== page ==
Column: Shallow, I know, but experiencing another Noah’s Ark-like flood sent me back to the more tropical climes of Southeast Asia.
Still the distant hubbub, the scorching heat, all the senses attacked at every turn. And where his hotel can become a refuge. No more than in one of the “Grandes Dames” of Asia.
These exotic and immaculate hotels, traditionally one of the most notable per Asian capital, have long offered an exquisite retreat to generations of travellers. And my visits to many of them while working with Asian Hotelier magazine in the 1990s gave me a real insight into their golden past.
Trusted names like E&O in Penang, Hotel des Indes in Jakarta, Imperial in Tokyo, The Strand in Rangoon or Royal Station in Kuala Lumpur. A lucky few like the Peninsula in Hong Kong, the Raffles in Singapore and the Oriental in Bangkok have been showered with millions.
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Some I mourn, like my Bela Vista, an eight-suite former colonial mansion on Penha Hill overlooking Praia Grande Esplanade in Macau.
Not only has the magnificent inland port it once presided over been recovered, but it is now occupied by the Consul General of Portugal, as part of their agreement for the cooperative handover of the former Portuguese colony to China in 2000.
Once, while dining on the spacious tiled veranda of this Bela Vista, I badly cut my finger slicing a Portuguese chorizo with the sharpest bread knife I had ever been provided with.
Blood everywhere, all over the tablecloth, so embarrassing. I was forced to finish my meal with a cotton napkin wrapped around my finger.
I swear the impeccable Macanese waiter showed genuine grief by shouting me an extra bottle of Portuguese wine to tone down mine.
These “Grande Dame” hotels are brimming with something that younger hotels can never claim to have: ardently nurtured traditions.
When I visited the opulent Oberoi Hotel in New Delhi, the manager and I sat on the veranda next to an empty rattan chair still reserved daily for the hotel’s founding owner, Mohan Singh Oberoi.
Every day he came for afternoon tea and sat in the same chair. Even though he is long dead, the current staff still save his favorite chair for him and serve him a cup of the best Assam tea every afternoon.
I love the way the ice tinkles in those grand old hotels, the way the butlers wait (or so they did) at the end of every hallway, how you can take your shoes out at night and find them polished like a mirror by Morning.
It’s the small touches, but their stories go way beyond that.
During World War II, General Rensuke Isogai commanded the Japanese invasion of the Pacific from the requisitioned Peninsula Hotel in Kowloon, Hong Kong. Towards the end of the war, Allied fighter planes combed all the windows on the 8th floor with gunfire, the floor where he was thought to be staying.
After the war, it took two years to tidy up the hotel before it could reopen.
General Douglas MacArthur did the same at the Manila Hotel. The top brass knew where to stay while their grunts were chopped on lost atolls.
Visitors can still rent the MacArthur Suite for $3,300 a night, as these hotels cater to their guests’ appetite for vintage nostalgia. The Continental Hotel in Saigon warmly reports that Graeme Greene got drunk there most nights when he lived in the city.
For around $3400 a night, you can indulge in the Somerset Maugham suite at the Oriental in Bangkok. Worth a photo google, all stately red, hot pink and gold colors, matching canopy beds and elegantly designed furniture.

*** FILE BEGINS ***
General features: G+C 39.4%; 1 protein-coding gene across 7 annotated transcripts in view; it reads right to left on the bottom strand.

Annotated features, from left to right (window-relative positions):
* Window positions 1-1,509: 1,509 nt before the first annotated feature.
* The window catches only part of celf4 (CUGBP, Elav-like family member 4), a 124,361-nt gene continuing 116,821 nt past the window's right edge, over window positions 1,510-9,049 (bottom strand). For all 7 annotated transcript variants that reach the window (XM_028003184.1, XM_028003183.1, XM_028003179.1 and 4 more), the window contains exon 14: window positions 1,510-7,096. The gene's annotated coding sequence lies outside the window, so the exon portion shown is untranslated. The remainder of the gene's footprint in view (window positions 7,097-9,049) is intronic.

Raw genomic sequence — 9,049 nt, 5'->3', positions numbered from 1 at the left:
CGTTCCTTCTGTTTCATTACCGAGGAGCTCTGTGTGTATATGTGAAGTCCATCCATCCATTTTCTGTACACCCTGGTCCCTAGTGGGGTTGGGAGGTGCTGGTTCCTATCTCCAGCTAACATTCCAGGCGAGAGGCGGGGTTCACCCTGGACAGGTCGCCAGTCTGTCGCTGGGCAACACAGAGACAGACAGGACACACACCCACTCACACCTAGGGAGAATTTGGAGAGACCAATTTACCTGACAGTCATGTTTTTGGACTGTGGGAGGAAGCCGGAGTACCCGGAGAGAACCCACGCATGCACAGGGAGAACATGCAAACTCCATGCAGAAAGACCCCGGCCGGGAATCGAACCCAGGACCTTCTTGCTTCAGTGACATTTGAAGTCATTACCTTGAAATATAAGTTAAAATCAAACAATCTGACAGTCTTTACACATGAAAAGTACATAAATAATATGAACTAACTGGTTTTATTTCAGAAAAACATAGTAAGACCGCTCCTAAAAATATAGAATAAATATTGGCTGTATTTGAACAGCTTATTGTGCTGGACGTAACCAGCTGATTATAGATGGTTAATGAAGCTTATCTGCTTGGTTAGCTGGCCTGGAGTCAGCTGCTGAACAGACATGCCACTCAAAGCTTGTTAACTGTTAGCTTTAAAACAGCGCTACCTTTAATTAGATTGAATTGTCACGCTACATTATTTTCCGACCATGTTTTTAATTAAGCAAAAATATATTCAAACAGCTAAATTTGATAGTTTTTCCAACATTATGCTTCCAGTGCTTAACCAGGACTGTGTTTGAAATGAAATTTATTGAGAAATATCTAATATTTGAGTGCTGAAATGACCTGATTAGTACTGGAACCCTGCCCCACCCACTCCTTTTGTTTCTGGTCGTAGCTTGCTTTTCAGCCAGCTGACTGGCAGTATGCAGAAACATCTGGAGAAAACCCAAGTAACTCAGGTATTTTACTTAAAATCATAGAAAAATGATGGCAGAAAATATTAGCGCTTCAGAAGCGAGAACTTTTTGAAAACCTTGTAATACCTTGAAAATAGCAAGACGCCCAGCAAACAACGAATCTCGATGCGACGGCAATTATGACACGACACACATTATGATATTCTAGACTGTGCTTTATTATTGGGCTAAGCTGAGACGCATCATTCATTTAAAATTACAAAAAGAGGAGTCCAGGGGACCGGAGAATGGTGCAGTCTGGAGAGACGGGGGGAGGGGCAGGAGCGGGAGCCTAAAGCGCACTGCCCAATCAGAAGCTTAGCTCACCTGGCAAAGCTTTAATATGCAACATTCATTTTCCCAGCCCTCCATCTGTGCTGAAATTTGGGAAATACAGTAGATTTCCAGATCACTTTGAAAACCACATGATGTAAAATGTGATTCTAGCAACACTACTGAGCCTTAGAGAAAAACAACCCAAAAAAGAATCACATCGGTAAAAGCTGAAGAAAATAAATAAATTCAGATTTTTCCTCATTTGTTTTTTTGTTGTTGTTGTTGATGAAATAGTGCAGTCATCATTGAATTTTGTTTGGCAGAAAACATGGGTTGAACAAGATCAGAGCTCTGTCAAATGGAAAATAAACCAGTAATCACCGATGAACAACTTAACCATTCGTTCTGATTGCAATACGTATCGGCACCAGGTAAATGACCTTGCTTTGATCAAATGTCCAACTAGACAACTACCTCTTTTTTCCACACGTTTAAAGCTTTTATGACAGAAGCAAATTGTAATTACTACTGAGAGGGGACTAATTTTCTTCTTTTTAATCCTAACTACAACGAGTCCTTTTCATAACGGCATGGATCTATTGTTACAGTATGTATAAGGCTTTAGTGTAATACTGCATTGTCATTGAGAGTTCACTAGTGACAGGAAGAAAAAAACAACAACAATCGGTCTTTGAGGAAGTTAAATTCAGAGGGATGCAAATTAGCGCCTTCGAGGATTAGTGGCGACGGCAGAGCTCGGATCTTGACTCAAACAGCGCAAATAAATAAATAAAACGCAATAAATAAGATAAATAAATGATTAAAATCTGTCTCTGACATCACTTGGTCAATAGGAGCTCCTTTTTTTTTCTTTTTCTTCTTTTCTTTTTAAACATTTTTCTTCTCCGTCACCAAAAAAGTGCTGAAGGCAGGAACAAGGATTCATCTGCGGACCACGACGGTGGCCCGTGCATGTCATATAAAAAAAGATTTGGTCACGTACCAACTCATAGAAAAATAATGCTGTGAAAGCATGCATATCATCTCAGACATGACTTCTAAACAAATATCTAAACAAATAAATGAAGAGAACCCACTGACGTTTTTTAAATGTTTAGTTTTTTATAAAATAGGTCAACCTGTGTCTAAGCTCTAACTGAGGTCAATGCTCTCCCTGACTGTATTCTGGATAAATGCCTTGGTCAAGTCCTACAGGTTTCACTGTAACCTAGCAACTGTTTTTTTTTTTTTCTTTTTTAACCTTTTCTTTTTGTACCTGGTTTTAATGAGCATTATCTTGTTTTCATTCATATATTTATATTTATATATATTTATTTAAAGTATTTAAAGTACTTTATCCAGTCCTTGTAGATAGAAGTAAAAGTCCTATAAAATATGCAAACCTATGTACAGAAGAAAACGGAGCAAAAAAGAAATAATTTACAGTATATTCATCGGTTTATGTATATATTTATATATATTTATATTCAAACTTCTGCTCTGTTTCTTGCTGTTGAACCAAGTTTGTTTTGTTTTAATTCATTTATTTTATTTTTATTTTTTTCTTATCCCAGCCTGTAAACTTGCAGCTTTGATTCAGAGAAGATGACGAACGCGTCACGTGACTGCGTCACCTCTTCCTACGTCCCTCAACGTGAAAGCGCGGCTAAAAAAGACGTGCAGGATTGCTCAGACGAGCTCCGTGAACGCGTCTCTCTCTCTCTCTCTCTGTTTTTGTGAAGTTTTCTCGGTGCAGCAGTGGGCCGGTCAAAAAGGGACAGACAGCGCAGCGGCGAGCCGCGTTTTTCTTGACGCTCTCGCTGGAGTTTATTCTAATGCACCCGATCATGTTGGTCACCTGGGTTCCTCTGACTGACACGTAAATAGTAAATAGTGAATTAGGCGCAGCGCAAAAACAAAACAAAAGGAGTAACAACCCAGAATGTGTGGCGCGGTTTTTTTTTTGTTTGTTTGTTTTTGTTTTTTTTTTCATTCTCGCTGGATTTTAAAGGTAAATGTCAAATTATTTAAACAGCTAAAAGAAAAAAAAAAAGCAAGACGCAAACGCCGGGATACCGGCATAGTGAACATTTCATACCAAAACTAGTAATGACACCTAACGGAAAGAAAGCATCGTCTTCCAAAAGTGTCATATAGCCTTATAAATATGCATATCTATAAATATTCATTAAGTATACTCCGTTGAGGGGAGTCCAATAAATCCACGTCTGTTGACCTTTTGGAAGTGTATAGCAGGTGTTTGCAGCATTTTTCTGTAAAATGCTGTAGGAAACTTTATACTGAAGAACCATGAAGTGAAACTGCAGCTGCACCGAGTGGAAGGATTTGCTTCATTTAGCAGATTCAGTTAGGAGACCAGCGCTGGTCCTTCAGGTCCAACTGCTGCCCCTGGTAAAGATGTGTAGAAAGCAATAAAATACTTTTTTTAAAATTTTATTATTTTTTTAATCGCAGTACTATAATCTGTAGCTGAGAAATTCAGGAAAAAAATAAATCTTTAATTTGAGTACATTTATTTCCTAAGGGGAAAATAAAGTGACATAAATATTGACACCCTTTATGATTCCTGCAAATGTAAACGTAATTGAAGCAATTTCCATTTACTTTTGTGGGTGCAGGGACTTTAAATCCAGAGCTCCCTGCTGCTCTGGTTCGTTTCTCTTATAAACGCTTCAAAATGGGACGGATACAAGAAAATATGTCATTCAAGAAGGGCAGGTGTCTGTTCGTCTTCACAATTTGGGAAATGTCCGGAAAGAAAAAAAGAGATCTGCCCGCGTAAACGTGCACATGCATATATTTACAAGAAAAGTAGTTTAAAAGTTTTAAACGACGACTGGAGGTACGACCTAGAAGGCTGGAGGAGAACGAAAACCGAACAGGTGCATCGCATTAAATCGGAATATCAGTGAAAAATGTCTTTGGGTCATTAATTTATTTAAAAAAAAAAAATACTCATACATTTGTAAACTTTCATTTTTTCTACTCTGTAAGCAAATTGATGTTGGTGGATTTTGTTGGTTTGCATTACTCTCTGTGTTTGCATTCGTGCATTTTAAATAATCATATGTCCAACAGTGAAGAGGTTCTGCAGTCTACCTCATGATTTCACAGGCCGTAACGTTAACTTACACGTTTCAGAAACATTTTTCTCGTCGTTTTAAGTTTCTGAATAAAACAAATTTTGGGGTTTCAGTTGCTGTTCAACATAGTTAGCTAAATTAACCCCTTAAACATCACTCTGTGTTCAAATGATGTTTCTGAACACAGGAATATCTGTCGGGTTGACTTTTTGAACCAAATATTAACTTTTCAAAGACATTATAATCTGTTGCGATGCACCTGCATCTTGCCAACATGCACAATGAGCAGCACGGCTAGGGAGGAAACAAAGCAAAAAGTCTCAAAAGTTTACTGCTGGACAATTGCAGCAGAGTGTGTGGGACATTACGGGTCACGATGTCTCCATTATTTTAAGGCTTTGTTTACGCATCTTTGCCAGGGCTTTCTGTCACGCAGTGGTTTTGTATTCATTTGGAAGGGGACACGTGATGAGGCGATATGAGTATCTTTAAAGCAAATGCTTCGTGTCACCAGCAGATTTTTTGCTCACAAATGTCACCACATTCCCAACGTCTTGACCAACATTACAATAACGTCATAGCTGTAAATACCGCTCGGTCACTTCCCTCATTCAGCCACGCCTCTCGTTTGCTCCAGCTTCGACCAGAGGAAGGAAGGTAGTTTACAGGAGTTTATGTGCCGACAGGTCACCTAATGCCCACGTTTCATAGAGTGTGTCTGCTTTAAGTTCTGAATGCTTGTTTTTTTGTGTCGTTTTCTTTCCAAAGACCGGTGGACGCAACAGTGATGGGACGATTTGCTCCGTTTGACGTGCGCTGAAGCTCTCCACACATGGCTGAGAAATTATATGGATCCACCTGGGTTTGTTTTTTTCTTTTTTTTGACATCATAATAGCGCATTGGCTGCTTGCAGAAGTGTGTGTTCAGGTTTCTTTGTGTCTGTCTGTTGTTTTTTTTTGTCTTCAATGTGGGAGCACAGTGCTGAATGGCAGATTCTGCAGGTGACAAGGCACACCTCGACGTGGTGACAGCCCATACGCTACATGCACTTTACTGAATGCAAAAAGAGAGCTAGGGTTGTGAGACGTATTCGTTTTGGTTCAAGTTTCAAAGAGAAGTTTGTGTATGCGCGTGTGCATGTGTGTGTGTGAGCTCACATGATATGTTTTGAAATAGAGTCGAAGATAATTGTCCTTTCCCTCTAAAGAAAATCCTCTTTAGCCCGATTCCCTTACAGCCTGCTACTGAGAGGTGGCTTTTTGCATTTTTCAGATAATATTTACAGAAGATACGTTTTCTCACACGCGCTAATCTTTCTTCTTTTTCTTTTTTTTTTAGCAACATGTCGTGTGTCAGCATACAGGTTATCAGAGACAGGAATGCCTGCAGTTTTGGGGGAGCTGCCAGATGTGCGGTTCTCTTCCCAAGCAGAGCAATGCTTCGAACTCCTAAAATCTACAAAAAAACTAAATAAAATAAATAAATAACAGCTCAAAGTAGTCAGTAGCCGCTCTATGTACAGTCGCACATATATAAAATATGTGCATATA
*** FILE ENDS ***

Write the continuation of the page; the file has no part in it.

This is the hotel that, before electricity, employed four “fan wallahs”, to keep well-paid guests cool in their rooms while they slept.
You can still visit James Clavell’s small side room under the stairs at The Peninsula in Hong Kong. We’re not talking about spending the night here. Clavell wrote his entire Asian trilogy of Noble House, Taipan, and Shogun while staying in “The Pen.”
Even if you can’t afford to stay overnight, you should at least visit the Peninsula Hotel when traveling through Hong Kong. Fifty bucks will still get the elegant afternoon tea and strawberry cakes in the lobby, mingling with a few members of the city’s high society while being accompanied by a four-piece orchestra.
The peninsula lobby is a bit like Alice in Wonderland. The ceiling fans may be long gone, replaced by more efficient air conditioning, but the tall columns, ornate gilded ceilings and carved angels exude as much opulence as the day it opened.
It used to be customary for ‘ladies of little virtue’ to sit on the left or west side of the hall, while social matrons and their daughters adorned the eastern part – a typical sample of colonial high society life. .
Although the connection is obvious, the term “grand hotel” is not so much associated with grandeur, but rather with the definition of a totally autonomous establishment which, for the first time (towards the end of the 19th century), combined all aspects of hospitality under one roof – accommodation, fine dining, opulent corners to hang out at, on-site laundry, currency exchange, telegraph and telephone operator, even sports and exercise facilities, basically everything guests need needed, even the ability to make later booking arrangements.
I have to admit I like them a bit faded, as the Majestic was in Saigon where I was always staying before it got carried away.
Dirty tiles with patina and peeling wall paint were standard decor. Not expensive too. Ten bucks a night, there was no hot water and I always had to open my balcony doors which were always nailed down to keep thieves from climbing in,
Breakfast was served on the open roof, overlooking the bustling Saigon River.
“Take care of yourself, my friend. It can be a very dangerous city,” the doorman warned each time I left the hotel. But I still remember the feeling this hotel gave me after a day spent so painfully outside, where the air was still heavy and oppressive.